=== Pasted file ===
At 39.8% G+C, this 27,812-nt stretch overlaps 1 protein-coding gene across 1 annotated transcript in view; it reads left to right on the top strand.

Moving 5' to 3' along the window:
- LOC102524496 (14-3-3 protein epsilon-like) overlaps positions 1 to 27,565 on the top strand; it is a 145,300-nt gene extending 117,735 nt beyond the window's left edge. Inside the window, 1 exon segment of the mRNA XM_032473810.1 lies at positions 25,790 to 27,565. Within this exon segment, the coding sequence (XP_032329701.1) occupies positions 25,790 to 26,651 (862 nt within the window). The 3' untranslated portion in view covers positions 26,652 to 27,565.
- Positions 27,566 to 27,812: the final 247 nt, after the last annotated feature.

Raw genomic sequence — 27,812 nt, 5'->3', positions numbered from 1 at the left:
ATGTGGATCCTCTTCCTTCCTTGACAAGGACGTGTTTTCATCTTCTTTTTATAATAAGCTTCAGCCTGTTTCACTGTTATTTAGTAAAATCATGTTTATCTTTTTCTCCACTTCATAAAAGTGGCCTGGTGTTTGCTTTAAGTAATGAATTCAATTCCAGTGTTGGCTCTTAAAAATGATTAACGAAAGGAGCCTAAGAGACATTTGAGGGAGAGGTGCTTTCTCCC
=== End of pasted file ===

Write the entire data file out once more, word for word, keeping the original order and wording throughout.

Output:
At 39.8% G+C, this 27,812-nt stretch overlaps 1 protein-coding gene across 1 annotated transcript in view; it reads left to right on the top strand.

Moving 5' to 3' along the window:
- LOC102524496 (14-3-3 protein epsilon-like) overlaps positions 1 to 27,565 on the top strand; it is a 145,300-nt gene extending 117,735 nt beyond the window's left edge. Inside the window, 1 exon segment of the mRNA XM_032473810.1 lies at positions 25,790 to 27,565. Within this exon segment, the coding sequence (XP_032329701.1) occupies positions 25,790 to 26,651 (862 nt within the window). The 3' untranslated portion in view covers positions 26,652 to 27,565.
- Positions 27,566 to 27,812: the final 247 nt, after the last annotated feature.

Raw genomic sequence — 27,812 nt, 5'->3', positions numbered from 1 at the left:
ATGTGGATCCTCTTCCTTCCTTGACAAGGACGTGTTTTCATCTTCTTTTTATAATAAGCTTCAGCCTGTTTCACTGTTATTTAGTAAAATCATGTTTATCTTTTTCTCCACTTCATAAAAGTGGCCTGGTGTTTGCTTTAAGTAATGAATTCAATTCCAGTGTTGGCTCTTAAAAATGATTAACGAAAGGAGCCTAAGAGACATTTGAGGGAGAGGTGCTTTCTCCC